strength of the participants.

That’s why proponents and manufacturers of BCAA claims that it does
wonders for you.

However, the study had serious flaws in it like:

  • The participants were all eating a very low amount of protein per day i.e., ~50g protein/day, despite of being weighing over 200lbs, and we all know to build muscles we require 0.8-1g/lbs protein/day.
  • The participants were all in a caloric defecit throughout the study, a scenario considered as worst for muscle growth.

Now, since all of the circumstances that hinders muscle growth (like less protein intake and caloric defecit) were present in this study, adding a scoop or two of  BCAA would obviously confer some benefits.

It’s like you are in a situation, where all things that are deterimental to your muscle growth are present and by adding anything in the form of some nutritious food item or supplement, it would obviously bring some slight improvements in your situation.

So, does adding BCAA to a caloric surplus diet that is full of adequate amount of  protein will give an additional boost?

Absolutely not.

Why?

Because, a person who is already having a diet full of high quality protein would already be getting sufficient BCAAs from that diet only. Moreover, a person taking whey protein would also be getting sufficient BCAAs as whey protein supplements already have BCAAs in them.

So, then what is point of adding additional  BCAA in the form of supplement when you can get them from chicken, eggs, meat, or whey protein?

And also there are some people who say we should take BCAA as an intra-workout. Now, the thing is if you are taking a good pre-workout meal that is full of carbs and protein and even if you are taking some pre-workout supplements, then there is no need to take an intra-workout drink.

Also, even if you don’t feel energetic or not able to train effectively during your workout, then first consider improving your pre-workout nutrition and still if you feel there’s need to supplement then, consider taking a good pre-workout supplement like  citrulline malate, beta-alanine or creatine rather than relying on BCAA.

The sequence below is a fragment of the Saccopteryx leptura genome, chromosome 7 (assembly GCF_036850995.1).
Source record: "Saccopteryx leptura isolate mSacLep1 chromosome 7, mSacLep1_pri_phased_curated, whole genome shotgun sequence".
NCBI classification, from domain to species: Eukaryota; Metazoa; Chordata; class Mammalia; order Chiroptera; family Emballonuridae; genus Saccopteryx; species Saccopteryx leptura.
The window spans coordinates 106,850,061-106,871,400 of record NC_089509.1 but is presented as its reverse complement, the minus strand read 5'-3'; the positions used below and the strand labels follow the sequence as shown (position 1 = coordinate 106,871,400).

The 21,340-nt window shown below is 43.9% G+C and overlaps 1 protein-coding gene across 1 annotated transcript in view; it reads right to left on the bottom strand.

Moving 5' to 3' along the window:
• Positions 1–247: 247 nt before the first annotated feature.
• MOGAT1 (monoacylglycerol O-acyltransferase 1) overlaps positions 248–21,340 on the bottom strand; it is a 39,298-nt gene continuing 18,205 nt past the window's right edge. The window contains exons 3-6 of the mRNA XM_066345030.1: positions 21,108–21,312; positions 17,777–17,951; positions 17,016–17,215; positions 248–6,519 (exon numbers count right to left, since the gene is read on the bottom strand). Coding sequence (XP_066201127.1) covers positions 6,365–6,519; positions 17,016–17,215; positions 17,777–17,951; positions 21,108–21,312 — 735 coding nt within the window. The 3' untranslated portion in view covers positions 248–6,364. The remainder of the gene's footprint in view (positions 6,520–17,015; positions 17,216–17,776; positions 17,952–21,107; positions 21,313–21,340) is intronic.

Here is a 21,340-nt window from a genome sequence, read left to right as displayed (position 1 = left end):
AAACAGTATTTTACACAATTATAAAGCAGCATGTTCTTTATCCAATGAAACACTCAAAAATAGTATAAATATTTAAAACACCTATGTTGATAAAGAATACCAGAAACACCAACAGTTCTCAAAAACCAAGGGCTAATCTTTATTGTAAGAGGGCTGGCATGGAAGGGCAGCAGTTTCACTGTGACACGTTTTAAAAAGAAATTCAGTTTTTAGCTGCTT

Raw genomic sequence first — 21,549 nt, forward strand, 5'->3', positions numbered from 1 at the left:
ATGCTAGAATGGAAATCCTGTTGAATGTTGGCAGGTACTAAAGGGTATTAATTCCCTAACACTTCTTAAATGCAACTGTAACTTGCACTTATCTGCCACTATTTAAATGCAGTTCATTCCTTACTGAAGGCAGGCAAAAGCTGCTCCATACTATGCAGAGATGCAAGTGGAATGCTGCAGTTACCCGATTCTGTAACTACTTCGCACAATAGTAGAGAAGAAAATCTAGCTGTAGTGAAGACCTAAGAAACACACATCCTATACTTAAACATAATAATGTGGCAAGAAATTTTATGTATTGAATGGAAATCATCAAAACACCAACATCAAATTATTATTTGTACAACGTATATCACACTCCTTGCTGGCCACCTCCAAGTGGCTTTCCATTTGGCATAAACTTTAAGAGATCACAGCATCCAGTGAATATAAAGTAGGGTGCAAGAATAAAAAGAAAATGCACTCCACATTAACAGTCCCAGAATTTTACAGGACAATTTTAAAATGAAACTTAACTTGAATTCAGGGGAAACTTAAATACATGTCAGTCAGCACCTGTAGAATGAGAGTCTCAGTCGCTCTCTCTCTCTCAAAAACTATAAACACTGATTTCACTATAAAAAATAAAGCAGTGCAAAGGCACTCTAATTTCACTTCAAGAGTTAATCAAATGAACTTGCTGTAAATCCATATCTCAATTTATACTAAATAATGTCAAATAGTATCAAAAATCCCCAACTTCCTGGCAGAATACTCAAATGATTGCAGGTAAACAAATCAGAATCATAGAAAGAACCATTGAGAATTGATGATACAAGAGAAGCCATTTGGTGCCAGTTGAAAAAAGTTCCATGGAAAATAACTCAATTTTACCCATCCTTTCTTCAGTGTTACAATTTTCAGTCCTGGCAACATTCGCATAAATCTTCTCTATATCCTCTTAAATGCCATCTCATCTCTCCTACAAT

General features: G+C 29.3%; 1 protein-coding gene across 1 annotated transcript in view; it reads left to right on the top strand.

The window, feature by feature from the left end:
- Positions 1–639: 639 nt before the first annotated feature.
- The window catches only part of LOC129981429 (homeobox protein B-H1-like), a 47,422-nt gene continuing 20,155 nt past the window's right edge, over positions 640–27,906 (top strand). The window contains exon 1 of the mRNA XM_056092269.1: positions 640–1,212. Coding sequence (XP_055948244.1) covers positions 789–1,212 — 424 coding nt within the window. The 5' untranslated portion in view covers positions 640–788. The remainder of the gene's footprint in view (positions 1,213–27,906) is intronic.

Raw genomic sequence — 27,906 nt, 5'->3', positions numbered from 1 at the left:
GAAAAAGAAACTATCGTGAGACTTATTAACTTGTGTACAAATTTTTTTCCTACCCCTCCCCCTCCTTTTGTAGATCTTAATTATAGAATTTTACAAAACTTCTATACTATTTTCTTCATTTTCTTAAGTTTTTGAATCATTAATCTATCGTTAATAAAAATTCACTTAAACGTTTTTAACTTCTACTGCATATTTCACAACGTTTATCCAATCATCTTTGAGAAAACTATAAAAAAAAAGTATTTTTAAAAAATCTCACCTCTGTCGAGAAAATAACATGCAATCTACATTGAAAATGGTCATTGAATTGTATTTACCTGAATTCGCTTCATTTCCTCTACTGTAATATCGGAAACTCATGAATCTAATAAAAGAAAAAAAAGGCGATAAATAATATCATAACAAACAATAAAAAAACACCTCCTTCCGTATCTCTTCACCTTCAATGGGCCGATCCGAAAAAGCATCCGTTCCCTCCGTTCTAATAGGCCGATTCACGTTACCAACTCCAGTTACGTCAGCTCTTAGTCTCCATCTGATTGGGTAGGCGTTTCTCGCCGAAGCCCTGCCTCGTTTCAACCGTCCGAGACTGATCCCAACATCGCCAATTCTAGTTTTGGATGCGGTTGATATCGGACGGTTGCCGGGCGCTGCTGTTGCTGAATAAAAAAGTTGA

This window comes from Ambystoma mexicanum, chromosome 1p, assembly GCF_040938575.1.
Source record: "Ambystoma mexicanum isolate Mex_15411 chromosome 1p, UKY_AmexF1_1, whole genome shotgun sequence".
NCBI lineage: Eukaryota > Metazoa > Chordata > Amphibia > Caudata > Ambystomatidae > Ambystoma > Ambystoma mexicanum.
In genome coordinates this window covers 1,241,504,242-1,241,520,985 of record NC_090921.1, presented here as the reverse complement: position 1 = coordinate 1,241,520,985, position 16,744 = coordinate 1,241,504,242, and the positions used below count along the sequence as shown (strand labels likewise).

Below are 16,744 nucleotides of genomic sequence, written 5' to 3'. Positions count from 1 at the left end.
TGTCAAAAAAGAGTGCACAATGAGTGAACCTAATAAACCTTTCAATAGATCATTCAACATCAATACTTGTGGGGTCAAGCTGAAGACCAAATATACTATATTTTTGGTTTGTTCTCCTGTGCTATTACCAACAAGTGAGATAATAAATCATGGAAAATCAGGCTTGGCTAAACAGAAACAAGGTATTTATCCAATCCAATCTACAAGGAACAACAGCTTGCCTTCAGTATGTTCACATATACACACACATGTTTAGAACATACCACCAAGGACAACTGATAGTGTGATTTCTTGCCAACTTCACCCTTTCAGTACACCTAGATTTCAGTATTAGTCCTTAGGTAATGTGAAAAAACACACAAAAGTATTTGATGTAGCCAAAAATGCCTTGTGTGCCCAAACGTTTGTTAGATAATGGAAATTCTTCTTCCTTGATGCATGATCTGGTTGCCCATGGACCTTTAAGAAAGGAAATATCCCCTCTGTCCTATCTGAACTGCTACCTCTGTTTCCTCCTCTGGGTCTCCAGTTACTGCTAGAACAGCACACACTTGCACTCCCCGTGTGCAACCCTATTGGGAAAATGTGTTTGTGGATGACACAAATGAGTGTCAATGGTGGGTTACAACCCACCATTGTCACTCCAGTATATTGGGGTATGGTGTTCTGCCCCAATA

But, there is a scenario where you can consider taking BCAA and that is when you are training in a fasted state which most of them does not do.

The reason for this is simple, since in a fasted state insulin levels are at a baseline, adding BCAA would not change them (and if you eat something, the insulin levels will again start increasing thus removing the slight benefits you can achieve while training in a fasted state) and thus helps in preserving muscle mass while you workout even though you remain in a catabolic state.

And in this case also, only leucine is important as it is more effecient in preserving muscle mass while you workout in comparison to the other two.

And further more, a large amount of  lecuine is required to serve this function, so you would need to take 3-5 scoops of  BCAAs for this purpose, again a point that makes BCAA supplements a complete dud.

So, to conclude, I would suggest that rather than wasting money on such worthless supplements, always focus on getting required amount (0.8-1g/lbs) of  high quality protein throughout the day from your diet or whey or if required, consider taking some useful pre-workout supplements like citrulline malate,creatine, or beta-alanine or even coffee.